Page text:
Katana ZERO – Review

A clean slice of intense action.

In recent years there has been no shortage of games that have you play as a katana wielding samurai; games like Nioh and Sekiro: Shadows Die Twice have strived to give players a taste of how it feels to enact violence with deadly precision. Katana ZERO is the latest to step into that niche, but it’s the game’s unique style, a Blade Runner-esque industrial cityscape, as well as its cutthroat side-scroller gameplay that sets it apart from the rest. Its short-lived campaign offers a lot of enjoyable action and breaks it up with healthy doses of its intriguing and baffling story.

The story may be hard to follow, but it is consistent in its intrigue…

Katana ZERO’s narrative is the epitome of weird and wonderful. The story itself is simple to understand; you play as a samurai assassin known as The Dragon, taking contracts from your therapist who tops you up with a fresh dose of drugs after each session. It’s only once you delve further that things start to spiral into a mess of hard-to-follow plot lines, posing a wealth of questions for the player to keep track of, but that isn’t necessarily a bad thing. The story may be hard to follow, but it is consistent in its intrigue, particularly with its approach to dialogue.

You are offered a surprising level of choice with how you approach conversation; dialogue options are varied enough that each choice feels like it matters. This offers awesome replayability, and you are often given a choice to cut off anyone speaking to you, telling them to get on with it or something to that effect, which is a useful option if you would rather skip through dialogue and cut to the chase.

That’s where the meat of Katana ZERO comes in: the combat. Levels are set up as a bunch of short single stages, each one acting as a checkpoint (much like Celeste but with a lot more blood). You can kill enemies in a single hit, but they can also kill you in a single hit which makes the combat tremendously challenging. One wrong move and you’re back to the start, but that’s OK because the game doesn’t make a point of punishing you; you simply hit retry as many times as it takes to get it down, and then watch your mastery unfold in a security camera style replay.

The idea of constantly being one wrong move away from death makes every close call feel like a constant high.

It is quite a spectacle to watch unfold the adrenaline rush you just experienced. The idea of constantly being one wrong move away from death makes every close call feel like a constant high. You’re given the ability to deflect enemy bullets with a well-timed swipe of your blade, as well as the ability to dodge roll and slow down time (courtesy of those drugs your therapist is giving you). All these abilities come together to create a breakneck action experience that rarely gets old and feels like a constant joyride.

You can use your dodge roll to move past deadly lasers which are worked into the majority of later levels, which ups the tension even more so, making absolute precision a necessary tool to break through the army of thugs in every level. Enemy types are also varied plenty, with everything from punching brutes to shield holding police officers who will stop you dead in your tracks, forcing you to find other ways of dealing with them.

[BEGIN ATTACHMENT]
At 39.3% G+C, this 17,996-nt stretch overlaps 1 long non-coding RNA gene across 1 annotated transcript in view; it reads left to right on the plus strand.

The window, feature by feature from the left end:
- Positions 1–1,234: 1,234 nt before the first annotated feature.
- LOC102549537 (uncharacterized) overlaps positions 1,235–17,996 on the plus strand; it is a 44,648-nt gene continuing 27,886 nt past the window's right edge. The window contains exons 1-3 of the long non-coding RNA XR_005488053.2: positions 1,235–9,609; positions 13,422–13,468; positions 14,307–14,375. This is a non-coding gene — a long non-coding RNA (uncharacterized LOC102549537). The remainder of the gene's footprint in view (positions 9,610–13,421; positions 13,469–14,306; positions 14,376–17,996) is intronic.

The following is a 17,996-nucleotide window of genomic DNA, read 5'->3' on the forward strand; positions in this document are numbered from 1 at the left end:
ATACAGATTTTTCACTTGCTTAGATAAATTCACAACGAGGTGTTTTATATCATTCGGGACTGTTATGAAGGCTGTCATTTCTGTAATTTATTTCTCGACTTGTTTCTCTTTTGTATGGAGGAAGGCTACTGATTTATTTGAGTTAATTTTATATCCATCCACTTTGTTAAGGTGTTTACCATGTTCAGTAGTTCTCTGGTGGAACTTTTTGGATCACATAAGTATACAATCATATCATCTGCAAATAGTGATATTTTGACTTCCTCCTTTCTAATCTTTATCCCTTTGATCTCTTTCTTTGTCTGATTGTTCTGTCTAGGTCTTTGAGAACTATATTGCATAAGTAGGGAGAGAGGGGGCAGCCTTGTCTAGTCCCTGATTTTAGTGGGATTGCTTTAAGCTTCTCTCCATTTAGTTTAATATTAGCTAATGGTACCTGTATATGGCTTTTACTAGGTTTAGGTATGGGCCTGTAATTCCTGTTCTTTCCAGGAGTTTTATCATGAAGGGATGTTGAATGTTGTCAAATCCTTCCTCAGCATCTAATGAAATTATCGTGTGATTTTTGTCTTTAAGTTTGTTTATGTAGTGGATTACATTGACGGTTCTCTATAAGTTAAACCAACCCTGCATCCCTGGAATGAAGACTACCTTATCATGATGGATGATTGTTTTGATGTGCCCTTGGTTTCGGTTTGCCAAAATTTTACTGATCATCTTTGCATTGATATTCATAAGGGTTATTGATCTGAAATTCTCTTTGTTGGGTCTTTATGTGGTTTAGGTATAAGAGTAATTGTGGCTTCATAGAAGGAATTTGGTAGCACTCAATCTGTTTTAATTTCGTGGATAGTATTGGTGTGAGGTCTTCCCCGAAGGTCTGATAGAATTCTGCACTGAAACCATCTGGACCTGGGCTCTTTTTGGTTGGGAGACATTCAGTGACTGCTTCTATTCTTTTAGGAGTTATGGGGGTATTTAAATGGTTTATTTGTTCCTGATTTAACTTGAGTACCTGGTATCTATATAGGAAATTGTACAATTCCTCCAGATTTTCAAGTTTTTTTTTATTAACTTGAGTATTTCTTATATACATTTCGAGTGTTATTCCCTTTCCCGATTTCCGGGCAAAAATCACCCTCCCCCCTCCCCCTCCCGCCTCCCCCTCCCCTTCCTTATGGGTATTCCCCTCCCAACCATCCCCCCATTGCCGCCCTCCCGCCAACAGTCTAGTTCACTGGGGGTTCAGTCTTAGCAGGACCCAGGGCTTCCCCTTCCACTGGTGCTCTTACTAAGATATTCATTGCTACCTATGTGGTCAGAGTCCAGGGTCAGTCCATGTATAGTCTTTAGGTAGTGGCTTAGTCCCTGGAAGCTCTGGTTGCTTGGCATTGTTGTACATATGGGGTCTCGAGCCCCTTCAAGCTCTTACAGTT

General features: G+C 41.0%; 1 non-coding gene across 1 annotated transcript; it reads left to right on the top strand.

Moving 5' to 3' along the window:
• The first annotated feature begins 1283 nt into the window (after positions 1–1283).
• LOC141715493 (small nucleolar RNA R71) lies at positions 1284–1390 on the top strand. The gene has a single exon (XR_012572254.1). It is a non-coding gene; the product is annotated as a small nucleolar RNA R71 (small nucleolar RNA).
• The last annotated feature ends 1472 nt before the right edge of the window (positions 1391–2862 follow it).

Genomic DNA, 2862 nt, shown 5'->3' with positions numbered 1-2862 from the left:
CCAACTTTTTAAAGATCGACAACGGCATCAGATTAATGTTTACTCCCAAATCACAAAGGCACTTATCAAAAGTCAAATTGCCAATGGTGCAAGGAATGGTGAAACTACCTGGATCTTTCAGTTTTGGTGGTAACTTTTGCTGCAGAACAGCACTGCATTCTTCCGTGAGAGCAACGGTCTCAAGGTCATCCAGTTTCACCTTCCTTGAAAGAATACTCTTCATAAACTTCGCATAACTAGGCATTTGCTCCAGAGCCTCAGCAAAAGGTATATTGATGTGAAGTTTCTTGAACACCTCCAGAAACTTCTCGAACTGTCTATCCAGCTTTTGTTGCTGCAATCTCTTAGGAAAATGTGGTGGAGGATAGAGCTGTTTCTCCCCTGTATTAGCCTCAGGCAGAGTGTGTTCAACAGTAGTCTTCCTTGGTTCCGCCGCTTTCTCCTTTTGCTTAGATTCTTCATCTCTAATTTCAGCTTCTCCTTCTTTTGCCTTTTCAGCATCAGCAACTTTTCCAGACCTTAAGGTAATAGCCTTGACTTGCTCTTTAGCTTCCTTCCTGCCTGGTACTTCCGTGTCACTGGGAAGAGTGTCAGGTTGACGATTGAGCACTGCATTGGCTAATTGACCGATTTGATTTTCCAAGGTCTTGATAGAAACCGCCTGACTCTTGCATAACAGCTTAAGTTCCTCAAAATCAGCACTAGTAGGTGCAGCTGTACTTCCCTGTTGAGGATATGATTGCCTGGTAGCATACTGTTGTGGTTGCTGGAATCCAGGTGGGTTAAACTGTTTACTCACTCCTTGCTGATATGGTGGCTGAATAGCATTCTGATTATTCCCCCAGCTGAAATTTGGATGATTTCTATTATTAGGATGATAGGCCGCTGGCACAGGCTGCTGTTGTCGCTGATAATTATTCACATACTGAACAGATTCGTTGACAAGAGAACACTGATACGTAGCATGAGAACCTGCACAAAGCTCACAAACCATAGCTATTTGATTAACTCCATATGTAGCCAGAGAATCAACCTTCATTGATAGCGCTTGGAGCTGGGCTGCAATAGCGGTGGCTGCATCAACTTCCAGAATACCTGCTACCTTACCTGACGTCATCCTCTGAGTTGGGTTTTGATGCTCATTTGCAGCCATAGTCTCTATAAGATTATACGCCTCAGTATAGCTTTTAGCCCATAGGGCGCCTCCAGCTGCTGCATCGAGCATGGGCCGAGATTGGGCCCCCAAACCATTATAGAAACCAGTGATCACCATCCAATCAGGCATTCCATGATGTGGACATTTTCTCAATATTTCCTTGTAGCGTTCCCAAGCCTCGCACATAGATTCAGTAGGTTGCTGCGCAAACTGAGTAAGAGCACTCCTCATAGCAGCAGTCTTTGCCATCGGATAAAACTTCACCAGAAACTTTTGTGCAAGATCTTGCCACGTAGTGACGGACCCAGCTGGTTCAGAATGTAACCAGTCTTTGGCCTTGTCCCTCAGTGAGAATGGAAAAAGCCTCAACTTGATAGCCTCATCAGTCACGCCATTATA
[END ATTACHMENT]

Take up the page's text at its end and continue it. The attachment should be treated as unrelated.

Throwable objects are also littered throughout the levels, giving you more options for ranged attacks. You can throw a cleaver at an unsuspecting gunman or lob a molotov cocktail into a room of enemies you wouldn’t be able to take on with your sword alone. Add all this variation with the fact that any mistake could mean restarting a level, and at its core Katana ZERO is a difficult game, but it rarely feels like a frustrating one because the levels are never longer than a minute or two. It feels great to practice a level over and over again until you master it, and that repetition makes a game that may otherwise be on the shorter side feel like a meatier experience.

It feels great to practice a level over and over again until you master it…

That feeling of being an unstoppable force is one that few games manage to achieve, but Katana ZERO absolutely nails it in combination with its neon VHS visual style and sublime soundtrack. Those two things really go hand in hand, especially since the music feels like it’s straight out of your favourite depiction of a dystopian industrial future, covered in purple shades of neon.

The experience is overall tightly packed with never a dull moment; with a gratifying balance of action-packed combat levels and engrossing story-driven ones. You feel like a genuine swordmaster when you finally break each level, and although each stage seems to get more challenging as you progress, it’s ultimately well worth playing to the end. The story can be confusing with all the plot points it expects you to keep track of, and while it left me with more questions than answers, it also left me wanting more, and as the saying goes; you should always leave them wanting more.

Is it Cannon?

Yes, if you:

Love the visceral feeling of slicing up enemies;Enjoy the feeling of mastering each level;Like an intriguing plot that keeps you interested
  • Love the visceral feeling of slicing up enemies
  • Enjoy the feeling of mastering each level
  • Like an intriguing plot that keeps you interested

No, if you:

Aren’t a fan of side-scrollers;Don’t like a challenge;Prefer a simple narrative
  • Aren’t a fan of side-scrollers
  • Don’t like a challenge
  • Prefer a simple narrative

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